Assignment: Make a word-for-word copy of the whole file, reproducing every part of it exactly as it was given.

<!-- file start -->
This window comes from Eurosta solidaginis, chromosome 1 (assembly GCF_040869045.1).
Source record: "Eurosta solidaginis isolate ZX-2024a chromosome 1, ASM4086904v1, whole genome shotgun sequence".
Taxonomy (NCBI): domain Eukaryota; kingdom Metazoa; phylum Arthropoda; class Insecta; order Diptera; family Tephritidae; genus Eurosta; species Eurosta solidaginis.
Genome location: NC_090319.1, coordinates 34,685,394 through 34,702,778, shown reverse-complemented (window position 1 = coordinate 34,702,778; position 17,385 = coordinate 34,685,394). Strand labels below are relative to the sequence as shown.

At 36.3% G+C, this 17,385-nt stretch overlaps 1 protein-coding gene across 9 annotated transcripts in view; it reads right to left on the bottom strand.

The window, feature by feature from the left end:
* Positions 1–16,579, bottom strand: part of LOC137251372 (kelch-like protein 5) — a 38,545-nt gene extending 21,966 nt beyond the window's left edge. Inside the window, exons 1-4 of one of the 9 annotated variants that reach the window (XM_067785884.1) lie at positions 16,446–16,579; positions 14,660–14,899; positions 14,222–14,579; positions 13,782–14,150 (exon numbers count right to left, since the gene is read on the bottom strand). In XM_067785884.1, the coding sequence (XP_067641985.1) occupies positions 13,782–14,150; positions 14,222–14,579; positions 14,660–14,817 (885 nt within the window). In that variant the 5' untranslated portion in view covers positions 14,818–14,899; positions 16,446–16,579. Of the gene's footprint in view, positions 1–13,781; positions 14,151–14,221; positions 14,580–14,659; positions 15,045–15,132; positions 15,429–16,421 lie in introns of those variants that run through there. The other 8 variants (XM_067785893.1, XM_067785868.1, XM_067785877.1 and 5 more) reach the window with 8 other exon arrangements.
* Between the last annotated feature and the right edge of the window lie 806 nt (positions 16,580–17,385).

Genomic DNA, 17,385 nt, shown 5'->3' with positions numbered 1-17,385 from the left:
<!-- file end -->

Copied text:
This window comes from Eurosta solidaginis, chromosome 1 (assembly GCF_040869045.1).
Source record: "Eurosta solidaginis isolate ZX-2024a chromosome 1, ASM4086904v1, whole genome shotgun sequence".
Taxonomy (NCBI): domain Eukaryota; kingdom Metazoa; phylum Arthropoda; class Insecta; order Diptera; family Tephritidae; genus Eurosta; species Eurosta solidaginis.
Genome location: NC_090319.1, coordinates 34,685,394 through 34,702,778, shown reverse-complemented (window position 1 = coordinate 34,702,778; position 17,385 = coordinate 34,685,394). Strand labels below are relative to the sequence as shown.

At 36.3% G+C, this 17,385-nt stretch overlaps 1 protein-coding gene across 9 annotated transcripts in view; it reads right to left on the bottom strand.

The window, feature by feature from the left end:
* Positions 1–16,579, bottom strand: part of LOC137251372 (kelch-like protein 5) — a 38,545-nt gene extending 21,966 nt beyond the window's left edge. Inside the window, exons 1-4 of one of the 9 annotated variants that reach the window (XM_067785884.1) lie at positions 16,446–16,579; positions 14,660–14,899; positions 14,222–14,579; positions 13,782–14,150 (exon numbers count right to left, since the gene is read on the bottom strand). In XM_067785884.1, the coding sequence (XP_067641985.1) occupies positions 13,782–14,150; positions 14,222–14,579; positions 14,660–14,817 (885 nt within the window). In that variant the 5' untranslated portion in view covers positions 14,818–14,899; positions 16,446–16,579. Of the gene's footprint in view, positions 1–13,781; positions 14,151–14,221; positions 14,580–14,659; positions 15,045–15,132; positions 15,429–16,421 lie in introns of those variants that run through there. The other 8 variants (XM_067785893.1, XM_067785868.1, XM_067785877.1 and 5 more) reach the window with 8 other exon arrangements.
* Between the last annotated feature and the right edge of the window lie 806 nt (positions 16,580–17,385).

Genomic DNA, 17,385 nt, shown 5'->3' with positions numbered 1-17,385 from the left: